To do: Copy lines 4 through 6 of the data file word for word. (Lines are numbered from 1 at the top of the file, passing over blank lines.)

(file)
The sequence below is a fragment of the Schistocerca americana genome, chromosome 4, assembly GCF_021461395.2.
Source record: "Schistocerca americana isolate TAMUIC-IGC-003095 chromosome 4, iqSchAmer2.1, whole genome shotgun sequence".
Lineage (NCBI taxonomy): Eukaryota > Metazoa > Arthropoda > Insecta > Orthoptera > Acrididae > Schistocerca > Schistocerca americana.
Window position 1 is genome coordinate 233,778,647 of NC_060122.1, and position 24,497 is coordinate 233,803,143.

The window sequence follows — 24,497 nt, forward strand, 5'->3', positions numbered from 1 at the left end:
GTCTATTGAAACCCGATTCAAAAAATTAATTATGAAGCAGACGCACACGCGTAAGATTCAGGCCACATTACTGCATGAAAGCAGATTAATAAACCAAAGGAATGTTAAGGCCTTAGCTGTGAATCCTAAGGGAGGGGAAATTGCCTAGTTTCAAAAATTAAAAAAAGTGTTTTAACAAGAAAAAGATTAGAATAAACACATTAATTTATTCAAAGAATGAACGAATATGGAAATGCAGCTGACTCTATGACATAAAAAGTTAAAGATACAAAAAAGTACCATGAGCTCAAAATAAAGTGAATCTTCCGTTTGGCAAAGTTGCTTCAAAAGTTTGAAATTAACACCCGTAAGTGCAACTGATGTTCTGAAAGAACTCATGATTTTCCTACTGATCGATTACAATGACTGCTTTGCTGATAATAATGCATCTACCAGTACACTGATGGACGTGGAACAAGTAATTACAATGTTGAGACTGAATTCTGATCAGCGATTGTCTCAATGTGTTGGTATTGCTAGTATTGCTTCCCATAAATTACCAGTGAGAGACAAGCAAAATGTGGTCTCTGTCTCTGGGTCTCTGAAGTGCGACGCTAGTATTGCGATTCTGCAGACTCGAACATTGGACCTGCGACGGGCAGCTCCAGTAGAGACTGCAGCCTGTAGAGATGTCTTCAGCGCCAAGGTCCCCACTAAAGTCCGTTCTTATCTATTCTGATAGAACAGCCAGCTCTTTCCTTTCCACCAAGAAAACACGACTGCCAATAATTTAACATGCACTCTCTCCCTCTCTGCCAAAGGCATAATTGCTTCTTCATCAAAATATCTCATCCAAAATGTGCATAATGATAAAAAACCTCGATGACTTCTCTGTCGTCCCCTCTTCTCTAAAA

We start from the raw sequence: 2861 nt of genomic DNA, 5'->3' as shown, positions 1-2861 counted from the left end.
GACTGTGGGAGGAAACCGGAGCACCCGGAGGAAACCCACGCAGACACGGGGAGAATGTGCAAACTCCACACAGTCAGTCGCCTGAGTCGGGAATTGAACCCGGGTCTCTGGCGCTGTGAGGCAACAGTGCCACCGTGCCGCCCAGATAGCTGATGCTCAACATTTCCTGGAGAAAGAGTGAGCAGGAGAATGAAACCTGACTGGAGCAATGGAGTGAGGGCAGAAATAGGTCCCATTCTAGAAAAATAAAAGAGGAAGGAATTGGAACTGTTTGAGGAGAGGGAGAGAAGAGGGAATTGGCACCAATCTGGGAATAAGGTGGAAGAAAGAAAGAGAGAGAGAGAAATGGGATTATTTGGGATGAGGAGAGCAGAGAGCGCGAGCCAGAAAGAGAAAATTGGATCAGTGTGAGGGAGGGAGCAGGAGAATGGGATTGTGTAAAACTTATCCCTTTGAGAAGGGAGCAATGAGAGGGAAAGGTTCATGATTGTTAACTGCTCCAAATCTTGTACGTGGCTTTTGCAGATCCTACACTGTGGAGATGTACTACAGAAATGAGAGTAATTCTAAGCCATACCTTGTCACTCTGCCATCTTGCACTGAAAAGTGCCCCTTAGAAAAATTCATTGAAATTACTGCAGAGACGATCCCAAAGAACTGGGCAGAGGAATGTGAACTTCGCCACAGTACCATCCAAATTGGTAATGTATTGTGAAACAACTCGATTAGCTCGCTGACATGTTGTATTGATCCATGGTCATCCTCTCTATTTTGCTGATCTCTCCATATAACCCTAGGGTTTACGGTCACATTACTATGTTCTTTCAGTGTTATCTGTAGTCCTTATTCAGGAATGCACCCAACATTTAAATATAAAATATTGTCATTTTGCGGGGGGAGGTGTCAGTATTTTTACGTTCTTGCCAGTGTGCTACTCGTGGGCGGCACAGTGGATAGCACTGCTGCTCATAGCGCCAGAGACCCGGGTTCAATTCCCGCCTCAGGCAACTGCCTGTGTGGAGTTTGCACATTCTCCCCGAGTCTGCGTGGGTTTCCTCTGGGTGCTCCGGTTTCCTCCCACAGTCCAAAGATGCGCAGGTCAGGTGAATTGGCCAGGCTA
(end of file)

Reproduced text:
Window position 1 is genome coordinate 233,778,647 of NC_060122.1, and position 24,497 is coordinate 233,803,143.

The window sequence follows — 24,497 nt, forward strand, 5'->3', positions numbered from 1 at the left end:
GTCTATTGAAACCCGATTCAAAAAATTAATTATGAAGCAGACGCACACGCGTAAGATTCAGGCCACATTACTGCATGAAAGCAGATTAATAAACCAAAGGAATGTTAAGGCCTTAGCTGTGAATCCTAAGGGAGGGGAAATTGCCTAGTTTCAAAAATTAAAAAAAGTGTTTTAACAAGAAAAAGATTAGAATAAACACATTAATTTATTCAAAGAATGAACGAATATGGAAATGCAGCTGACTCTATGACATAAAAAGTTAAAGATACAAAAAAGTACCATGAGCTCAAAATAAAGTGAATCTTCCGTTTGGCAAAGTTGCTTCAAAAGTTTGAAATTAACACCCGTAAGTGCAACTGATGTTCTGAAAGAACTCATGATTTTCCTACTGATCGATTACAATGACTGCTTTGCTGATAATAATGCATCTACCAGTACACTGATGGACGTGGAACAAGTAATTACAATGTTGAGACTGAATTCTGATCAGCGATTGTCTCAATGTGTTGGTATTGCTAGTATTGCTTCCCATAAATTACCAGTGAGAGACAAGCAAAATGTGGTCTCTGTCTCTGGGTCTCTGAAGTGCGACGCTAGTATTGCGATTCTGCAGACTCGAACATTGGACCTGCGACGGGCAGCTCCAGTAGAGACTGCAGCCTGTAGAGATGTCTTCAGCGCCAAGGTCCCCACTAAAGTCCGTTCTTATCTATTCTGATAGAACAGCCAGCTCTTTCCTTTCCACCAAGAAAACACGACTGCCAATAATTTAACATGCACTCTCTCCCTCTCTGCCAAAGGCATAATTGCTTCTTCATCAAAATATCTCATCCAAAATGTGCATAATGATAAAAAACCTCGATGACTTCTCTGTCGTCCCCTCTTCTCTAAAA